Thursday, June 26, 2003

# Posted 3:04 PM by Dan  

JOSH, YOU ARE RIGHT that I have no way of 100% knowing that affirmative action gave Thomas an opportunity he otherwise would not have had. You are far better versed in legal scholarship than I am, but here is some other evidence: if I am not mistaken, in 1991 the American legal community expressed apprehension about Thomas's clear lack of experience--he had only served two years as a federal judge. Would that allow me to say that he may have been qualified but not a likely candidate given the fact that several other prospective justices had far more experience than he?

My knowledge of history goes back to the late 1980s/early 1990s, so your antebellum reference did not register too well with me. Was there a program in place in the 1850s which looked at qualified black and white candidates and then chose white candidates based in part on the discrimination against them in the past and present? As far as I am concerned, the moral and political distinctions between slavery and affirmative action clouds any analogies.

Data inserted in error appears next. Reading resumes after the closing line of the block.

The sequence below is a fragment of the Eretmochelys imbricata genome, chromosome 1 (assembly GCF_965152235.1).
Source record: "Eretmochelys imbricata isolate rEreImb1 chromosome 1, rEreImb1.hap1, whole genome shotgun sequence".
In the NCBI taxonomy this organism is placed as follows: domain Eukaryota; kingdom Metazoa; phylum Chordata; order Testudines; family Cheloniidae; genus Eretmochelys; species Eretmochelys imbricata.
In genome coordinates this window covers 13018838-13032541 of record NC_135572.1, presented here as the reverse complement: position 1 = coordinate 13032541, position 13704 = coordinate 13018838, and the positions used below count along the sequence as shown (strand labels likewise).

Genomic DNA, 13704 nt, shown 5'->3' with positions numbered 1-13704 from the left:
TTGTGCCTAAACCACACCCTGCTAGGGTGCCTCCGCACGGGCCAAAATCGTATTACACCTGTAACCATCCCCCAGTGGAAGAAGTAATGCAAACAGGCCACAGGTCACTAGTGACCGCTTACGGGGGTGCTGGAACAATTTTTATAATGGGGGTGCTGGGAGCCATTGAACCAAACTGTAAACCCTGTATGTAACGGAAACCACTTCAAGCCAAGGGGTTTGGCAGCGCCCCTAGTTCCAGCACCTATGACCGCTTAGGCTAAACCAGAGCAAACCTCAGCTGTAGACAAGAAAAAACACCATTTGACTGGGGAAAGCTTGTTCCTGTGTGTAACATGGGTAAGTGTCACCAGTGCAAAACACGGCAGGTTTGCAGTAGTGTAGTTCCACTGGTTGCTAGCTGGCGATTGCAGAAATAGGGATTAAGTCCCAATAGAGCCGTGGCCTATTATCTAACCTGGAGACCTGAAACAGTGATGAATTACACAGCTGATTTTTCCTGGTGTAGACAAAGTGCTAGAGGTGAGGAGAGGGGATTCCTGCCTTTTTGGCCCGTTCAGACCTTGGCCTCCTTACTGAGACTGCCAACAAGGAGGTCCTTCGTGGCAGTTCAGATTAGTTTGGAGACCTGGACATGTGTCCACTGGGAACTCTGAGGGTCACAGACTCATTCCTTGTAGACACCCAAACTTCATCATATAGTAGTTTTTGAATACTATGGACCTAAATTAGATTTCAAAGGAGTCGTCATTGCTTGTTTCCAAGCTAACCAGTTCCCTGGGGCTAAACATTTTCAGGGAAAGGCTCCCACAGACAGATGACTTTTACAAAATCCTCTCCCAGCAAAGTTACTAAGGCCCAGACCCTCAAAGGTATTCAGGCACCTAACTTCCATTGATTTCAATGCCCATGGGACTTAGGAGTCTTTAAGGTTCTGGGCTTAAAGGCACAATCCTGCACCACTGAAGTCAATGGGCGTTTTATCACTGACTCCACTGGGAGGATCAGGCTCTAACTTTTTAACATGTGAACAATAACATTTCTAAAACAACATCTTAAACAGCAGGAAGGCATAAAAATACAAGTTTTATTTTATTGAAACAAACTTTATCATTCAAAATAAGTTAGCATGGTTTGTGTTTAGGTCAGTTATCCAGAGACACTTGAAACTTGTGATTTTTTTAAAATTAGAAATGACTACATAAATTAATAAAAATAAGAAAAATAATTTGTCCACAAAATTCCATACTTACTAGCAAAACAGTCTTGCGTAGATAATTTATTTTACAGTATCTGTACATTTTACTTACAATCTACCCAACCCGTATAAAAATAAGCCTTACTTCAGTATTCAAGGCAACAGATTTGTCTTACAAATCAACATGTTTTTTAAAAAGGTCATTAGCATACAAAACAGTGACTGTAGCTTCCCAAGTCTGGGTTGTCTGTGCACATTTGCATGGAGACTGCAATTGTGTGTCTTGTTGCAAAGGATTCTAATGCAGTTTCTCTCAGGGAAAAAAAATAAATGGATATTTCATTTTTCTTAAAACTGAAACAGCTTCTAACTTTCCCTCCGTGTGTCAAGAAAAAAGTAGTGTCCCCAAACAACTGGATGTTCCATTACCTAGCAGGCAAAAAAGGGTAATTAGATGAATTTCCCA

I am not calling Thomas or our friend from the 1850s "barking mad." Of course black people can criticize affirmative action. When did I argue that they could not?

I do disagree with you over affirmative action--I think that right now, the benefits of affirmative action outweigh the costs but do hope that we can reach the point where it is no longer necessary. We just aren't there yet, as far as I am concerned.
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